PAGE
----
Wait, We Need a PhD in 3D Printing? Part 3: Open5x 5-axis 3D Printing

Turbine-like object printed by 5-axis 3d printing [1]

To improve the quality of printed overhanging structures and surfaces, to reduce the waste of materials of support structures and to reduce the printing time, 3D printers are ready to evolve into multi-axis. Freddie Hong, a PhD candidate at Imperial College London, has been designing 5-axis 3D printers and conformal slicing in an accessible and cheap way to bring these advantages to more individuals. With the rotating printing platform and the slicer designed for 5-axis 3D printers, the overhanging structures can be printed conformally, resulting in reinforced structural strengths.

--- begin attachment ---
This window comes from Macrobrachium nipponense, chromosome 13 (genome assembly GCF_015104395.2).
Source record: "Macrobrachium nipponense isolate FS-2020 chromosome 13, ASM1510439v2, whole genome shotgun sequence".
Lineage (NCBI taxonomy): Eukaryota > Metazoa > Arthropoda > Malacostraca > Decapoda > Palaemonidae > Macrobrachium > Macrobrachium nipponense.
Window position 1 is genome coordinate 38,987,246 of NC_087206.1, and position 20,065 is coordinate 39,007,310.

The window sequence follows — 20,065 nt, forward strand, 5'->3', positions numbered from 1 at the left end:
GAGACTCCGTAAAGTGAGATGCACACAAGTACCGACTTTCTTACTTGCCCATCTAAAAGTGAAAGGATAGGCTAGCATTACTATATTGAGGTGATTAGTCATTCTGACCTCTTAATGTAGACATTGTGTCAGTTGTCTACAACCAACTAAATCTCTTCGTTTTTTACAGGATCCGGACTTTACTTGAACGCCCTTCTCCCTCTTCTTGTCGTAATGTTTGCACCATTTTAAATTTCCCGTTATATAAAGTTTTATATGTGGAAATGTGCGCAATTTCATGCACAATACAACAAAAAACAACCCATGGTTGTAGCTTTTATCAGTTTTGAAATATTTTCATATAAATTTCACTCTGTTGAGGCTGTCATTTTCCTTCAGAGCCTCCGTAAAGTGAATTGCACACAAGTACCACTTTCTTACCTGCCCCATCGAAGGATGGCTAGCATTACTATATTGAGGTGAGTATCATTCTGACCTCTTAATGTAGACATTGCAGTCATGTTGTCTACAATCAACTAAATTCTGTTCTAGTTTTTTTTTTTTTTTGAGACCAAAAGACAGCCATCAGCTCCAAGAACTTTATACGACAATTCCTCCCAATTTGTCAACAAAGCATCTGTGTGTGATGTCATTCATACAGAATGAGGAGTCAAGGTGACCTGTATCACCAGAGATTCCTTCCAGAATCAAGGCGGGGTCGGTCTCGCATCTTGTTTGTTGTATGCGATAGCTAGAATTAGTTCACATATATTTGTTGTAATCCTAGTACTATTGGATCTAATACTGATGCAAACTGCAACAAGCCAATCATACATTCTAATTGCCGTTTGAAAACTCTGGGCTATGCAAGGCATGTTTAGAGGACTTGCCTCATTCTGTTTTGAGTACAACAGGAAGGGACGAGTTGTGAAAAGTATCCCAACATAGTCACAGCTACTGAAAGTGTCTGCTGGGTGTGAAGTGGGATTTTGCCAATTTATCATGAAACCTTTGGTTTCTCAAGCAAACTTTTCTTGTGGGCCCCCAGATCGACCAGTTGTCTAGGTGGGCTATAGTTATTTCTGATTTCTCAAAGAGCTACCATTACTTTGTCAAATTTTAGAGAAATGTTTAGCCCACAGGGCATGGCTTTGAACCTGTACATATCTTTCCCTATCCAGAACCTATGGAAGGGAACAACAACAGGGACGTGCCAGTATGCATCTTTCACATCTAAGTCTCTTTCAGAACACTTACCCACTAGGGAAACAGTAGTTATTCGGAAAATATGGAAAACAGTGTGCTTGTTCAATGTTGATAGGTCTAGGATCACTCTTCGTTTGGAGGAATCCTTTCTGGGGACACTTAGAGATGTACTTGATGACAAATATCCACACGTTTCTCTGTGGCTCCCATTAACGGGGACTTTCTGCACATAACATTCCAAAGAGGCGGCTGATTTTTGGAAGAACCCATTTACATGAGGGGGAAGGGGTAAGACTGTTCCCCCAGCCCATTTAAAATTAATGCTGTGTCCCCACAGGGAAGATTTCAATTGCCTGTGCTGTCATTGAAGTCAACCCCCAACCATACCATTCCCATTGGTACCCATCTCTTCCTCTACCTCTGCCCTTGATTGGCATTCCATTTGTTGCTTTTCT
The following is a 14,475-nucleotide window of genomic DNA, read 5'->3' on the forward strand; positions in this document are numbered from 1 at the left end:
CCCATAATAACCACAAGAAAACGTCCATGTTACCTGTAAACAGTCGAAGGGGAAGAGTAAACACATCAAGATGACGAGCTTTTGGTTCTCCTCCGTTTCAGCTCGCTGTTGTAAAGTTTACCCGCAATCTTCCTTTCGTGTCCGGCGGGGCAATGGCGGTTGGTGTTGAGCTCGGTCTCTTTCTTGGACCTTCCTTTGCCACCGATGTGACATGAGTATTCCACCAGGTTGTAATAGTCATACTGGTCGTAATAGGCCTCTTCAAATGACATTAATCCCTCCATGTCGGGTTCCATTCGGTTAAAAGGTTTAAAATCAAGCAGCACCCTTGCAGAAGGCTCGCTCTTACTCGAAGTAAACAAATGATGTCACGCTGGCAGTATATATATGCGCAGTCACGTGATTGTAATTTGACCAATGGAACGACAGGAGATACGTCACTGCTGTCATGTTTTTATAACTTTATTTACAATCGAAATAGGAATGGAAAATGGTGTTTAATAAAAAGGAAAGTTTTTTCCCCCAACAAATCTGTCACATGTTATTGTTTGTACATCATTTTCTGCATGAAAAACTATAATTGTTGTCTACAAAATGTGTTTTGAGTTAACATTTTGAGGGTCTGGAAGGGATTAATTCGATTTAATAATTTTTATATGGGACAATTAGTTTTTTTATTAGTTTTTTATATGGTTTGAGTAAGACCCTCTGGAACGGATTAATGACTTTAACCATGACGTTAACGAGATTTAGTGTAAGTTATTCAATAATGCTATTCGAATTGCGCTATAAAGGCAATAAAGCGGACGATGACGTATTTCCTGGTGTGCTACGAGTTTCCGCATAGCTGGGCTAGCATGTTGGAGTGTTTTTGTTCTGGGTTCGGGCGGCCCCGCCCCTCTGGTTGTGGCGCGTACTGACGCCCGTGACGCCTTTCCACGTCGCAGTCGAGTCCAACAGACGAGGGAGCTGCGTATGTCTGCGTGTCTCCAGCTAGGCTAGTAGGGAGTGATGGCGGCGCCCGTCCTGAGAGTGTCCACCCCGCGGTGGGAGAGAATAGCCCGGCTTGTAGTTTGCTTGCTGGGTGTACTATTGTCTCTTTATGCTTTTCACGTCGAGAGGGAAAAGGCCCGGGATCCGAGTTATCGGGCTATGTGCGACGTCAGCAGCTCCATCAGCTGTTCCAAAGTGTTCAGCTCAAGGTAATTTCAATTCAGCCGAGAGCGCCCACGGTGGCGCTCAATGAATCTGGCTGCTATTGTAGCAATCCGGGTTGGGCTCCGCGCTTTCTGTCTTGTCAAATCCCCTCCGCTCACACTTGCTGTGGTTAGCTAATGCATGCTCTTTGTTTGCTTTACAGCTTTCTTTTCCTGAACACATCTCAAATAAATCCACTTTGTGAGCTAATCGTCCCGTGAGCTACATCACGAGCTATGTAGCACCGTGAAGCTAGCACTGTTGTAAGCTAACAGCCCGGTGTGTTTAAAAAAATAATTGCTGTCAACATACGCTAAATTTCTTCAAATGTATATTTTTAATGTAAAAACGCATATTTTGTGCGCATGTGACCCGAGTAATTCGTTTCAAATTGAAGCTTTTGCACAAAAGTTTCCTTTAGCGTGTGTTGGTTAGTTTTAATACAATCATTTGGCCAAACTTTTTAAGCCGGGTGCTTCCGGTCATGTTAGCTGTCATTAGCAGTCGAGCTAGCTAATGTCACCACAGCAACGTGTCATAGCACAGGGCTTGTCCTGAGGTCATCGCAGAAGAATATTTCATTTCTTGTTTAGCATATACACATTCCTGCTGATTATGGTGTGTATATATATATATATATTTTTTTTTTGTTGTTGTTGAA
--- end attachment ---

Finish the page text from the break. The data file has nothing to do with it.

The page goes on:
Visit the video below to watch Freddie sharing more details!

Freddie made the hardware and software kits of open5x open resource, so check out the GitHub and upgrade your desktop 3D printer!

GitHub: https://github.com/FreddieHong19/Open5x


[1] Hong, Freddie, et al. “Open5x: Accessible 5-axis 3D printing and conformal slicing.” CHI Conference on Human Factors in Computing Systems Extended Abstracts. 2022.

This post was written by Esperanza Shi as part of an ongoing series of scientific communications written and curated by BioTrib’s Early Stage Researchers.

Esperanza is researching the Optimisation of Scanning Strategies for 3D Printed Artificial Joints at Imperial College London, UK.